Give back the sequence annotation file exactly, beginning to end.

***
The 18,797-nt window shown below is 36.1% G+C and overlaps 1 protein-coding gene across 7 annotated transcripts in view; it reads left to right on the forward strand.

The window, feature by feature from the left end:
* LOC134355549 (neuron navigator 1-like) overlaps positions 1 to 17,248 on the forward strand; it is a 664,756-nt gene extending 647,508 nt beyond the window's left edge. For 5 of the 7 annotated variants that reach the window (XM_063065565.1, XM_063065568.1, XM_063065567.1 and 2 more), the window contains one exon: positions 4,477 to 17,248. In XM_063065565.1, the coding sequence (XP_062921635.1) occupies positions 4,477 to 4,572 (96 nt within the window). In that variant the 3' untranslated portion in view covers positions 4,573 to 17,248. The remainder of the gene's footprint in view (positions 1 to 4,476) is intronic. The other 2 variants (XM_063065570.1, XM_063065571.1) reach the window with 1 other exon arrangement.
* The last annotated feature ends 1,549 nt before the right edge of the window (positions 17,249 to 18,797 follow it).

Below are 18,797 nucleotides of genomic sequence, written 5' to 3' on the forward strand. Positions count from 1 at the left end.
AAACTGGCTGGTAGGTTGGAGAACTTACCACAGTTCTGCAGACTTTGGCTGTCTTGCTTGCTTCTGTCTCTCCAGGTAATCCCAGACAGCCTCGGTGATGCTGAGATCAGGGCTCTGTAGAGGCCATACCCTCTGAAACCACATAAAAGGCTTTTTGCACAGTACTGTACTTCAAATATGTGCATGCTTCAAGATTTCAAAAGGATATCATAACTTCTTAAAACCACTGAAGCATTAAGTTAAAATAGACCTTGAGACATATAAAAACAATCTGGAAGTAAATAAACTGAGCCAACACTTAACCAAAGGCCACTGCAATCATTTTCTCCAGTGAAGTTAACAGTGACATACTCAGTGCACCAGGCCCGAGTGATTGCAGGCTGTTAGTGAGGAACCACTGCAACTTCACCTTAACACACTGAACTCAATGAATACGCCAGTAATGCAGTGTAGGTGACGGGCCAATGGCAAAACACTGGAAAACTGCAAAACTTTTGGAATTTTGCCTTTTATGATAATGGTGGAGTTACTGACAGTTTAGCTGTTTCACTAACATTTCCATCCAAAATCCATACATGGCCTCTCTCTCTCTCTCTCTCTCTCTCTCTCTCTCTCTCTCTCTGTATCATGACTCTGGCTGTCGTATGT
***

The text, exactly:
The 18,797-nt window shown below is 36.1% G+C and overlaps 1 protein-coding gene across 7 annotated transcripts in view; it reads left to right on the forward strand.

The window, feature by feature from the left end:
* LOC134355549 (neuron navigator 1-like) overlaps positions 1 to 17,248 on the forward strand; it is a 664,756-nt gene extending 647,508 nt beyond the window's left edge. For 5 of the 7 annotated variants that reach the window (XM_063065565.1, XM_063065568.1, XM_063065567.1 and 2 more), the window contains one exon: positions 4,477 to 17,248. In XM_063065565.1, the coding sequence (XP_062921635.1) occupies positions 4,477 to 4,572 (96 nt within the window). In that variant the 3' untranslated portion in view covers positions 4,573 to 17,248. The remainder of the gene's footprint in view (positions 1 to 4,476) is intronic. The other 2 variants (XM_063065570.1, XM_063065571.1) reach the window with 1 other exon arrangement.
* The last annotated feature ends 1,549 nt before the right edge of the window (positions 17,249 to 18,797 follow it).

Below are 18,797 nucleotides of genomic sequence, written 5' to 3' on the forward strand. Positions count from 1 at the left end.
AAACTGGCTGGTAGGTTGGAGAACTTACCACAGTTCTGCAGACTTTGGCTGTCTTGCTTGCTTCTGTCTCTCCAGGTAATCCCAGACAGCCTCGGTGATGCTGAGATCAGGGCTCTGTAGAGGCCATACCCTCTGAAACCACATAAAAGGCTTTTTGCACAGTACTGTACTTCAAATATGTGCATGCTTCAAGATTTCAAAAGGATATCATAACTTCTTAAAACCACTGAAGCATTAAGTTAAAATAGACCTTGAGACATATAAAAACAATCTGGAAGTAAATAAACTGAGCCAACACTTAACCAAAGGCCACTGCAATCATTTTCTCCAGTGAAGTTAACAGTGACATACTCAGTGCACCAGGCCCGAGTGATTGCAGGCTGTTAGTGAGGAACCACTGCAACTTCACCTTAACACACTGAACTCAATGAATACGCCAGTAATGCAGTGTAGGTGACGGGCCAATGGCAAAACACTGGAAAACTGCAAAACTTTTGGAATTTTGCCTTTTATGATAATGGTGGAGTTACTGACAGTTTAGCTGTTTCACTAACATTTCCATCCAAAATCCATACATGGCCTCTCTCTCTCTCTCTCTCTCTCTCTCTCTCTCTCTCTCTCTGTATCATGACTCTGGCTGTCGTATGT